Just to briefly recap a rather complex story, here...
John Foster, the mild-mannered delivery truck driver whose identity was stolen as part of a mortgage fraud at 1564 Hillside Ave. N. won a judgment of $849,000 and change, a development this blogger reported with considerable glee back in March.
The other side didn't even show up in court to fight the lawsuit, apparently deciding a "head in the sand like the myths about ostriches" defense was in their best bet. Despite not showing up to fight the lawsuit (though mortgage fraud participant Trent Bowman was apparently in the court room as a spectator) one of the defendants filed an appeal after the district court judgment. This blog has characterized the appeal as a "too little, too late" eleventh hour attempt.
Now there has been a ruling from the State Court of Appeals in regard to the "too little, too late" appeal attempt. Click here for a copy of their recent ruling, which must surely be fair because it is bound to make both sides rather unhappy...
First of all, the court is allowing these "too little, too late" appellants to appeal. HOWEVER, the court goes out of its way to note the rather limited grounds upon which an appeal can be made from default judgment.
Basically, there would have to be some kind of science fiction, ruling-pulled-from-a-judge's-ass, crazy as a March hare, helter-skelter ruling in the courts below. That didn't happen here but, well, defendants will have their chance to argue that it did.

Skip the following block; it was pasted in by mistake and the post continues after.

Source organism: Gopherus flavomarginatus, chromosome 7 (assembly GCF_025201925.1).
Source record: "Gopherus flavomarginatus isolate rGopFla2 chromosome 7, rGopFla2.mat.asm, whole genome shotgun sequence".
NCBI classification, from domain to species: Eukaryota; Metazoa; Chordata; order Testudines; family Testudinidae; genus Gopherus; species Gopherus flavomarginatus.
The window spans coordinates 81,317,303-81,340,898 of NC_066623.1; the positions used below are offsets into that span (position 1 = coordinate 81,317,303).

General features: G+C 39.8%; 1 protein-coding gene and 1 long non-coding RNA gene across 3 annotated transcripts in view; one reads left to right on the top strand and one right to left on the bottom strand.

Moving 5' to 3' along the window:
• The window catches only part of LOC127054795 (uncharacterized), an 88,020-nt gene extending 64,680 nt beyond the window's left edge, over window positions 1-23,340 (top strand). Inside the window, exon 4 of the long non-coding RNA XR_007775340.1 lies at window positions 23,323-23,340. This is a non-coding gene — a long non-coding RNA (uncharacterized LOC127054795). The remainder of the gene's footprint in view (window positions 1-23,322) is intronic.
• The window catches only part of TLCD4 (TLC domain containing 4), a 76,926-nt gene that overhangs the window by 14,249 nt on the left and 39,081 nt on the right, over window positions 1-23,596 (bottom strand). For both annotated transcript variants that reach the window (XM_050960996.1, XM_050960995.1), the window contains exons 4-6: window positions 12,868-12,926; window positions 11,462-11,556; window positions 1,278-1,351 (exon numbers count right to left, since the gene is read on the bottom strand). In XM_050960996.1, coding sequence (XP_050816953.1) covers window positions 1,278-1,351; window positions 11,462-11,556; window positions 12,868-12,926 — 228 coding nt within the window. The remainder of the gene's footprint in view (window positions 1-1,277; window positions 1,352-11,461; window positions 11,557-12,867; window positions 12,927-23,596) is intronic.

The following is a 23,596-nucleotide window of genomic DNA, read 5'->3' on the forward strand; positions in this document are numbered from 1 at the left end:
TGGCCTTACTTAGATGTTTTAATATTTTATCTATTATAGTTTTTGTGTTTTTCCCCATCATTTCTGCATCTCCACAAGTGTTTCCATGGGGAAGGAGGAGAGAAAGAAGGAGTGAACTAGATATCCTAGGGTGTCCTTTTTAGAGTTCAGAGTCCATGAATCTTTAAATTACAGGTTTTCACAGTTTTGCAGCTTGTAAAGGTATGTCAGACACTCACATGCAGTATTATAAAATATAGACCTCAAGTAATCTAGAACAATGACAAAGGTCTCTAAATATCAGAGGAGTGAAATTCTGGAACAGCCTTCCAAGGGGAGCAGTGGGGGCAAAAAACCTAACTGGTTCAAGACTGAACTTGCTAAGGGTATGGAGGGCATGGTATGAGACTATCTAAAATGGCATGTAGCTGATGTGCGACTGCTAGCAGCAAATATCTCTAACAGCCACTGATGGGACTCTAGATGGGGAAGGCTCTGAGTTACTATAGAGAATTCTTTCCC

Secondly, the court denies a motion by mortgage fraud victims (and successful litigants) John Foster and Melony Michaels to have the defendant post a bond equal to the size of the judgment. This would, undoubtedly, make collection much easier once all the appeals are cleared away. It was worth a shot, but it didn't work.
So that's zero for two for John and Melony.
The court ruled the $849,000 judgment could be enforced while the appeal proceeds. This will, no doubt, involve looking for leprechaun gold in big iron pots hidden under rocks.
The defendants have until July 29 to file their appeal.
I can hardly wait to see what they cough up. You ask me, they're just trying to buy time while figuring out how to hide assets.
In the meantime, word comes that due to prison overcrowding, Larry Maxwell is sitting in jail down in Steele County. More on THAT later.